The cherry brush is to be noted. According to the books cherry is ‘highly toxic’ but the reality is that the animals simply don’t tend to eat it. They might chew a branch but it tastes bitter, as is common with toxic things, so they don’t chow down on it unless very hungry. Over time the cherry dies out because of trampling. The same was true of dogs bane that was present in another of our pastures and milkweed which is gradually getting eliminated from our pastures. Now we have virtually none of these ‘toxic’ plants in our pastures without us having to do much in the way of eliminating them. Managed rotational grazing is very similar to the natural grazing patterns and establishes pastures filled with desirable forage plants.
Calendar Girl – Gilt Piglet Resting with Sow
Brownie has the face of a calendar girl, pretty as can be. Red is a recessive coloration that shows up time to time. I’ve selected for it a bit so now we have more red pigs in our herds. The color is very beautiful when the pigs are young. As they age it turns to a dark mahogany or even a deep umber so dark it is almost black in all but the brightest light.
Some of the chickens in our fields are born here on the farm. We also buy in new chicks every few years. These little ones are newly arrived from the hatchery. They fare amazingly well through their trip in the mail.
Livestock Guardian Dog Cinnamon
Cinnamon was the son of Coy, our founding sire in a long line of livestock guardian dogs who have herded our sheep, pigs, chickens and geese, protecting them from the strong predator pressures of bear, cougar, coyotes, ravens, crows, hawks, eagles, fishercats and other would be diners for nearly 25 years. Cinnamon looks just like his father Coy and like his own son Napoleon who guards goats down in Pennsylvania.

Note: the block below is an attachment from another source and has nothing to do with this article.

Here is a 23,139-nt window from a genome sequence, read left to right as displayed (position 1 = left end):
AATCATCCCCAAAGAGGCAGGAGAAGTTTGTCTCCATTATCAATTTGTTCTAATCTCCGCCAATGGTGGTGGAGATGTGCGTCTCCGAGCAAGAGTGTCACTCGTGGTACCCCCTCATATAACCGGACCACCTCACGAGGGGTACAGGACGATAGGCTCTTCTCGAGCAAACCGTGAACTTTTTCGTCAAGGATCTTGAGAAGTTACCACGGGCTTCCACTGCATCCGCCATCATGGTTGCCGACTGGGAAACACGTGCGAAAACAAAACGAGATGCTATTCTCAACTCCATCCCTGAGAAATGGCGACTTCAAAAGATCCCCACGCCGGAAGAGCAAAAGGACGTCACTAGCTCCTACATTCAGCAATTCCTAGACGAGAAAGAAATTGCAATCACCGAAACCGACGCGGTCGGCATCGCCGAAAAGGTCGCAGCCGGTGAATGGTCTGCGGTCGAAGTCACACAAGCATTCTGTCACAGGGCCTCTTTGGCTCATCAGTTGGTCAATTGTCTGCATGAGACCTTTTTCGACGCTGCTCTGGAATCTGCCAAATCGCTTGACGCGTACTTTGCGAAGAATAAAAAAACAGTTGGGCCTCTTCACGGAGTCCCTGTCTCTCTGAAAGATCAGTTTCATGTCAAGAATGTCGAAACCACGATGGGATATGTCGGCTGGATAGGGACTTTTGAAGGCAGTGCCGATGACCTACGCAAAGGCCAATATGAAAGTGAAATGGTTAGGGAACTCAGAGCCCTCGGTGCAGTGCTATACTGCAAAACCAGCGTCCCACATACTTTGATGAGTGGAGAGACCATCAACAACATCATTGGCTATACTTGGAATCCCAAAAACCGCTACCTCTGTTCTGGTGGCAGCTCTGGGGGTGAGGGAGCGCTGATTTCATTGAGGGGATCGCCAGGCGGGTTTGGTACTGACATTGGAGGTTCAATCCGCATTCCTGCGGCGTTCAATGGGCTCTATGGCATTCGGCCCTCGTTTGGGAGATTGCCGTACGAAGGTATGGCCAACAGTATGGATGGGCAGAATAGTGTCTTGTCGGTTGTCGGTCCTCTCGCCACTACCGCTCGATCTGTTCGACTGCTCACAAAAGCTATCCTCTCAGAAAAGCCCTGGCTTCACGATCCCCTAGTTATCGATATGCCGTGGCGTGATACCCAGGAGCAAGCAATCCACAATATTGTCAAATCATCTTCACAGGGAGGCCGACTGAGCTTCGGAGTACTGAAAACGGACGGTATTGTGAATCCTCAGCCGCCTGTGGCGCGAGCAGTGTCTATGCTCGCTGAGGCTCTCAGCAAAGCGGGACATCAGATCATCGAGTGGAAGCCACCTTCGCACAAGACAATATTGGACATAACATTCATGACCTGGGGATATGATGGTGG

Cystine was a miracle pig. One of those ones you don’t think will survive. She was born with loose skin that ballooned up making her look like she had elephantiasis. That’s quite the trick for a pig as their skin is normally bonded very tightly to their body, unlike a sheep, rabbit or dog.
Over a period of months Cystine gradually began taking on the aspect and shape of a recognizable pig until by the time this photo was taken you would not think anything was unusual about her at all. Other than that she was still very cute.
Alpha Livestock Guardian Dog Kavi
Kavi is one of the K series livestock guardian herding dogs on our farm. Kavi, Katya, Kira, Kimsa, Kia, Kita, Katrina… All the K’s have the same general tri-color marking patterns. Kavi is the grandson of Cinnamon and an even better herder than his grandfather Cinnamon and mother Kia. He is currently the alpha male in our pack although he is no longer the largest of the current at just 75 lbs now that his son’s have out paced him.